What is Robbery in Pennsylvania?
While Robbery and Theft both involve the taking of another’s property, one fact distinguishes them, FORCE. In a Robbery, you not only take someone else’s property, you do so by use of force or seriously injure them. The consequences of a Robbery conviction in Pennsylvania will typically include jail time. Robbery is considered an extremely heinous offense in Pennsylvania. So: What is Robbery in Pennsylvania?
Pennsylvania statutes 18 Pa.S.C. §3701 and §3702 define Robbery. §3701 pertains to forcible theft from a person, whereas §3702 pertains to forcible theft of a motor vehicle, i.e., carjacking.
In Pennsylvania, there is not a separate offense for “armed robbery,” which is the term is often used; all robberies other than the Robbery of a motor vehicle (“carjacking”) are fall under 18 Pa.C.S.A. §3701.
Robbery will be charged if while committing a theft, you:
- Do so using force, even if it is slight force.
- Inflict or Threaten to Inflict serious bodily injury or bodily injury on the person (aggravated v. simple assault).
- Threaten to inflict serious bodily injury on someone else.
- Commit theft while committing or threatening to immediately commit any felony of the first or second degree, such as murder or kidnapping.
For Robbery to occur, you must be in the act of committing the separate offense of Theft. Same theory as Burglary, in that the unlawful entry to a residence or building must include the intent to commit a separate crime.
What are the Penalties for Committing Robbery in Pennsylvania?
- Robbery is a Felony of the 1st Degree when you cause serious bodily injury or threaten to cause serious injury to another person, or if you commit the theft while committing another felony.
- If the injury inflicted is not serious, Robbery is a Felony of the 2nd
- If you simply use force with no injury resulting, it is a Felony of the 3rd
Robbery and Deadly Weapon Enhancement
If a deadly weapon, such as a firearm, knife, or bat, is used or possessed during the robbery, your sentence will have the deadly weapon enhancement applied, which will result in a longer prison sentence than a Felony Robbery of the 1st Degree with on physical force.
Robbery of a Motor Vehicle Defined
18 Pa.C.S. § 3702 is Pennsylvania’s “robbery of a motor vehicle” statute; this crime is “carjacking.” It is defined as the theft of a motor vehicle while the vehicle’s owner, or anyone lawfully possessing it, is present regardless of force.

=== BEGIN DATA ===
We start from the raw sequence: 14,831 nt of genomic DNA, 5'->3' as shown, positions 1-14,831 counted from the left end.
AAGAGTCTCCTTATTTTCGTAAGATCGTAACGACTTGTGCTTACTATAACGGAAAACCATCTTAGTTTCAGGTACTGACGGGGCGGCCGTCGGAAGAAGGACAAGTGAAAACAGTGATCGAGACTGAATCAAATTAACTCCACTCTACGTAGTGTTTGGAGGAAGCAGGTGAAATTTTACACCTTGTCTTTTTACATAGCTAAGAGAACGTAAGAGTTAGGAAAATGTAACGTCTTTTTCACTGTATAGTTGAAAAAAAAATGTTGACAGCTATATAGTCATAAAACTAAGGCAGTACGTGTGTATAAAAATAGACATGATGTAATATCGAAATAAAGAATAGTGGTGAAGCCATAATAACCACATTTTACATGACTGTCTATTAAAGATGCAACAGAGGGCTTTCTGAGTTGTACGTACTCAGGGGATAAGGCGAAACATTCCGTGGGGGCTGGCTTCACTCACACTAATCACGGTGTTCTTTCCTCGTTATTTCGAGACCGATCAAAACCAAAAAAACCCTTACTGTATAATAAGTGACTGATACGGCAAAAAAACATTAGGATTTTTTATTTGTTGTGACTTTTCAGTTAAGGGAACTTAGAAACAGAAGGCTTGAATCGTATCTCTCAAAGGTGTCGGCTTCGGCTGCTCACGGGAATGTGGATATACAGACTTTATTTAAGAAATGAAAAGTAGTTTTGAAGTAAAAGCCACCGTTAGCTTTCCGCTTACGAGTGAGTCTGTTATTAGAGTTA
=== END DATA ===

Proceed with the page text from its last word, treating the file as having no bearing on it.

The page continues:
Robbery of a motor vehicle is a Felony of the 1st Degree.
The same as Robbery, Robbert of a Motor Vehicle will have the Deadly Weapon Enhancement applied if a gun, knife, or bat is used in the direct theft of the car.
How Paul S. Peters III, Esquire Can Help
Facing a Robbery charge is a severe and grave situation. A Robbery conviction is highly likely to result in a prison sentence. You need a Criminal Defense Attorney, like Attorney Peters, who will stand by you every step of the way, work tirelessly to discredit any evidence, aggressively advocate for you, and work with you to determine the best strategy to achieve the best possible result. Do not waste time or make the wrong decision concerning a Robbery charge.
Robbery Charges create complicated fact scenarios with serious consequences if convicted, therefore, these cases require that you have an experienced, knowledgeable, and aggressive defense attorney to craft and present clear and convincing arguments challenging the evidence, and careful and precise cross-examination to shed doubt on the testimony of witnesses. This is why you need a trusted and experienced criminal defense attorney such as Paul S. Peters III, Esquire.
If you or a loved one face Robbery Charges, you MUST call Attorney Paul S. Peters III, Esquire 24 hours a day, 7 days a week, and he can appear at late night bail hearings. Attorney Paul S. Peters III, Esquire knows that crime and the police never sleep.
YOU BETTER CALL PAUL!
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If you are arrested in any of the following Pennsylvania Counties: Montgomery, Philadelphia, Bucks, Delaware, Chester, Lehigh, Lancaster, Northampton, Berks, Adams, Cumberland, Dauphin, Franklin, Fulton, Huntington, Juniata, Lebanon, Mifflin, Perry, Snyder, York Bradford, Cameron, Centre, Clinton, Lycoming, Montour, Northumberland, Potter, Sullivan, Tioga, Union, Carbon, Columbia, Lackawanna, Luzerne, Monroe, Pike, Schuylkill, Susquehanna, Wayne, and Wyoming County
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